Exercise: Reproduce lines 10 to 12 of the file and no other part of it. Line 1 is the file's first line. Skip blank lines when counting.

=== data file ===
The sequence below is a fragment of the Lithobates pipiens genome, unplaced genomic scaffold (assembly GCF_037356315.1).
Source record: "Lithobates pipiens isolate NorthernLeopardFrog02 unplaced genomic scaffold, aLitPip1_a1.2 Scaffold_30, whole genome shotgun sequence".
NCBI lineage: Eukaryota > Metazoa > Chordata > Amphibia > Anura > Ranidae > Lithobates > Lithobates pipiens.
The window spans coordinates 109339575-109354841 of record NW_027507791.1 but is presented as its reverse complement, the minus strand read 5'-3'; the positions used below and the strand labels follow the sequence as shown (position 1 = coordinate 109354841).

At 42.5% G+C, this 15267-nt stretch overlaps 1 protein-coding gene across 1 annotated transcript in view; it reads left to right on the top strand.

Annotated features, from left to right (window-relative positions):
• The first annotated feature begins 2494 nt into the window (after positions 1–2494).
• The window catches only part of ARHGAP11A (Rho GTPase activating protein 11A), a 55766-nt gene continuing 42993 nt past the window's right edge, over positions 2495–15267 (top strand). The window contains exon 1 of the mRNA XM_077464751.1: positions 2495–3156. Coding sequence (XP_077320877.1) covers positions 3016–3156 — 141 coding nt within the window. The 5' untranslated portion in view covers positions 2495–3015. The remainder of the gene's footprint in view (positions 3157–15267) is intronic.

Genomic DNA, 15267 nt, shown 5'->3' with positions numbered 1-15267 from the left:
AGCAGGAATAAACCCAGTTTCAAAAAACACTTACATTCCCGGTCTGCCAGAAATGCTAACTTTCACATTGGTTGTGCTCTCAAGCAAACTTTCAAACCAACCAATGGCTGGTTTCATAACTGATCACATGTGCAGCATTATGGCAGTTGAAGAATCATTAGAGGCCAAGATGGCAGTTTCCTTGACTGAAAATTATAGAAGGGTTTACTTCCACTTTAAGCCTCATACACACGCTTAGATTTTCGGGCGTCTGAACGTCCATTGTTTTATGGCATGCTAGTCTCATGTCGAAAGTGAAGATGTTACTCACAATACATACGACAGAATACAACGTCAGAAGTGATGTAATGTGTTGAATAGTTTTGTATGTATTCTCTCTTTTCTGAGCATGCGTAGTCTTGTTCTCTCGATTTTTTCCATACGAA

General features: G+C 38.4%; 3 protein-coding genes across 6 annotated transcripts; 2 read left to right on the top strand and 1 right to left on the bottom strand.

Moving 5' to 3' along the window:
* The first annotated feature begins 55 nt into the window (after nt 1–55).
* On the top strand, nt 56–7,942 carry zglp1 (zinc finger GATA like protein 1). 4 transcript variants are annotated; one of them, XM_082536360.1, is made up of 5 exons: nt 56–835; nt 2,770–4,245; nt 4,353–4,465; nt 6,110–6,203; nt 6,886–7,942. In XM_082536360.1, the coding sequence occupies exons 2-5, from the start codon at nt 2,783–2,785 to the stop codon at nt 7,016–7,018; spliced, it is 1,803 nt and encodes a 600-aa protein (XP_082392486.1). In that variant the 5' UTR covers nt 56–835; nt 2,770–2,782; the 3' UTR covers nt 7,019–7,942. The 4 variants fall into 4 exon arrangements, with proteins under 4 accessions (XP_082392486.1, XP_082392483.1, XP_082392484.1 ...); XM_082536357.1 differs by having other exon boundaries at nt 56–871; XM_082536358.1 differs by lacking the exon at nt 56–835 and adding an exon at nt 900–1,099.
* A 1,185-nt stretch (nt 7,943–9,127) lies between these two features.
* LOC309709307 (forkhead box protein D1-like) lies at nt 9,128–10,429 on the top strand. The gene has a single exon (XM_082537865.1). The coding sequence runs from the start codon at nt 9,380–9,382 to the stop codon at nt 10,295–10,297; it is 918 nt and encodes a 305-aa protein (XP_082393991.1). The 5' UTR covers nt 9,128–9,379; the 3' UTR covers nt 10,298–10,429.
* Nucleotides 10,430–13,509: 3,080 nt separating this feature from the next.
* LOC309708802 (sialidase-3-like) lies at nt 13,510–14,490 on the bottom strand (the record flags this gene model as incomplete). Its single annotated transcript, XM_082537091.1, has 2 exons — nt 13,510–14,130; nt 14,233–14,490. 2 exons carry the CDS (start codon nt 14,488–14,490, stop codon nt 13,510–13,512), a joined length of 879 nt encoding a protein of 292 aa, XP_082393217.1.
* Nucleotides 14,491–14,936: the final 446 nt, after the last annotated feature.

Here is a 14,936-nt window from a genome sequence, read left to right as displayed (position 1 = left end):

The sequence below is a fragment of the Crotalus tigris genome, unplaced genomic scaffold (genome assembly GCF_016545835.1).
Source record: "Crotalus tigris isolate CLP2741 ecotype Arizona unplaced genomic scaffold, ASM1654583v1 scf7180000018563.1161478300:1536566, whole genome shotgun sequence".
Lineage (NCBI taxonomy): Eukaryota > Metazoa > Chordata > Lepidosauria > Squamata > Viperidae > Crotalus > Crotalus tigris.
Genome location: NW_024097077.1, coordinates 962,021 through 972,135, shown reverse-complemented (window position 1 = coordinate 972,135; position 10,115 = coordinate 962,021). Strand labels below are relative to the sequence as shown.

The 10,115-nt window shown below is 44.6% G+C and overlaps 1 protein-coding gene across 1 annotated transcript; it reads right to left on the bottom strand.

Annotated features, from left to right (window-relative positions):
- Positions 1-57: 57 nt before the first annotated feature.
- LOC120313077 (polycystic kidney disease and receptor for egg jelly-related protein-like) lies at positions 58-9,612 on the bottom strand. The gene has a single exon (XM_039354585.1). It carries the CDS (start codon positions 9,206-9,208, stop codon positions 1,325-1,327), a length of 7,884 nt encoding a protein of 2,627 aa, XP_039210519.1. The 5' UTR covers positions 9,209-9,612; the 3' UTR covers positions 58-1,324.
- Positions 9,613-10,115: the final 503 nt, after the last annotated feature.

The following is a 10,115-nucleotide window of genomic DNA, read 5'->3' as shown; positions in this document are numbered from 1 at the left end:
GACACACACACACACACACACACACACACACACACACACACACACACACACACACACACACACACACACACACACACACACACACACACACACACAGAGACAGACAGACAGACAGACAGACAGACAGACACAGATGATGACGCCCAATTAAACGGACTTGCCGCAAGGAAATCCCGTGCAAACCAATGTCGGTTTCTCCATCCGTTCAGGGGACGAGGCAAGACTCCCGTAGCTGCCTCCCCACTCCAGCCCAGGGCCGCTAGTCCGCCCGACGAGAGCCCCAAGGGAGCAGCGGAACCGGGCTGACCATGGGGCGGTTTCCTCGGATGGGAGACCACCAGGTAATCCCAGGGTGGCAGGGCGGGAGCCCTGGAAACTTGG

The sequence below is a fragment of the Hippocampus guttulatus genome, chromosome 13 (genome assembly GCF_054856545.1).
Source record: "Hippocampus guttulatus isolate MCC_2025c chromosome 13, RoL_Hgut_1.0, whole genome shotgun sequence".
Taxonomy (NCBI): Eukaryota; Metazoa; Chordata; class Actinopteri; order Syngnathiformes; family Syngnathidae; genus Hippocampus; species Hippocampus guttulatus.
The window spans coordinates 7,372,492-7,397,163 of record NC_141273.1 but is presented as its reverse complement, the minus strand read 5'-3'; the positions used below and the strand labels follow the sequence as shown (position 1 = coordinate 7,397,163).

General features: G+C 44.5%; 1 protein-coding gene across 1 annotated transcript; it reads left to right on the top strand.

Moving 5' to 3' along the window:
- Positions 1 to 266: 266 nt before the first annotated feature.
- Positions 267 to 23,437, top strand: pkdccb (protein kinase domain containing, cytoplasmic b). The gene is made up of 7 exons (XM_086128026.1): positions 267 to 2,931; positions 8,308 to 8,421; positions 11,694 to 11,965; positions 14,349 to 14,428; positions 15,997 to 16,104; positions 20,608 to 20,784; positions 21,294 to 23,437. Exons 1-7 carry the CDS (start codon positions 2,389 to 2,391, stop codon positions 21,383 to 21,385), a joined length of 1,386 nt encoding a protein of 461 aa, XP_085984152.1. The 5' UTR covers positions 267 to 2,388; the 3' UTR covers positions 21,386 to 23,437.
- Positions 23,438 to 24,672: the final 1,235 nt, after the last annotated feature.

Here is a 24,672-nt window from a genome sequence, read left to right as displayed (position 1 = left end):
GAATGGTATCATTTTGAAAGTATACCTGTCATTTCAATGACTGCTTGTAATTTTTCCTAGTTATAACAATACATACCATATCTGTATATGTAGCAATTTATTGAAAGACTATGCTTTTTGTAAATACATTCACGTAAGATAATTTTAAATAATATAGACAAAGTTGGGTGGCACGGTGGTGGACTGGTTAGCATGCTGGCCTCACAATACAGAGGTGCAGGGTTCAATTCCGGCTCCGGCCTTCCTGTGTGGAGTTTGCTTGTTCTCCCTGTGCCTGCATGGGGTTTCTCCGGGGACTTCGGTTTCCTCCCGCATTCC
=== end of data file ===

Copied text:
AGCAGGAATAAACCCAGTTTCAAAAAACACTTACATTCCCGGTCTGCCAGAAATGCTAACTTTCACATTGGTTGTGCTCTCAAGCAAACTTTCAAACCAACCAATGGCTGGTTTCATAACTGATCACATGTGCAGCATTATGGCAGTTGAAGAATCATTAGAGGCCAAGATGGCAGTTTCCTTGACTGAAAATTATAGAAGGGTTTACTTCCACTTTAAGCCTCATACACACGCTTAGATTTTCGGGCGTCTGAACGTCCATTGTTTTATGGCATGCTAGTCTCATGTCGAAAGTGAAGATGTTACTCACAATACATACGACAGAATACAACGTCAGAAGTGATGTAATGTGTTGAATAGTTTTGTATGTATTCTCTCTTTTCTGAGCATGCGTAGTCTTGTTCTCTCGATTTTTTCCATACGAA

General features: G+C 38.4%; 3 protein-coding genes across 6 annotated transcripts; 2 read left to right on the top strand and 1 right to left on the bottom strand.

Moving 5' to 3' along the window: